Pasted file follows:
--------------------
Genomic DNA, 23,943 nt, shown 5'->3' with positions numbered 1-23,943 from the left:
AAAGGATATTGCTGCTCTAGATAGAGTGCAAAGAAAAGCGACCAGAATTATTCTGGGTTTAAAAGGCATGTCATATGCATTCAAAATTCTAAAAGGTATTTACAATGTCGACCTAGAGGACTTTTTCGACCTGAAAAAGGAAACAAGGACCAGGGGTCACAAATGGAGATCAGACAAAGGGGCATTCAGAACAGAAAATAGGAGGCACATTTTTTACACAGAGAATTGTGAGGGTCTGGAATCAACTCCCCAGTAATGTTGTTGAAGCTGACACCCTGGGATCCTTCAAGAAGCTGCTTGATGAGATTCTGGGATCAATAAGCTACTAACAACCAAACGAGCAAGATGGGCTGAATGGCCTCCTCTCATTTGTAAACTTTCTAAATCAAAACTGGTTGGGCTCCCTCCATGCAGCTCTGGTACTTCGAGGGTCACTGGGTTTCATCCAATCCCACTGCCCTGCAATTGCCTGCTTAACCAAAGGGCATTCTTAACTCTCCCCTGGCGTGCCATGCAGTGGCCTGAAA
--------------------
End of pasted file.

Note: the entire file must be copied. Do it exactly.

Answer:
Genomic DNA, 23,943 nt, shown 5'->3' with positions numbered 1-23,943 from the left:
AAAGGATATTGCTGCTCTAGATAGAGTGCAAAGAAAAGCGACCAGAATTATTCTGGGTTTAAAAGGCATGTCATATGCATTCAAAATTCTAAAAGGTATTTACAATGTCGACCTAGAGGACTTTTTCGACCTGAAAAAGGAAACAAGGACCAGGGGTCACAAATGGAGATCAGACAAAGGGGCATTCAGAACAGAAAATAGGAGGCACATTTTTTACACAGAGAATTGTGAGGGTCTGGAATCAACTCCCCAGTAATGTTGTTGAAGCTGACACCCTGGGATCCTTCAAGAAGCTGCTTGATGAGATTCTGGGATCAATAAGCTACTAACAACCAAACGAGCAAGATGGGCTGAATGGCCTCCTCTCATTTGTAAACTTTCTAAATCAAAACTGGTTGGGCTCCCTCCATGCAGCTCTGGTACTTCGAGGGTCACTGGGTTTCATCCAATCCCACTGCCCTGCAATTGCCTGCTTAACCAAAGGGCATTCTTAACTCTCCCCTGGCGTGCCATGCAGTGGCCTGAAA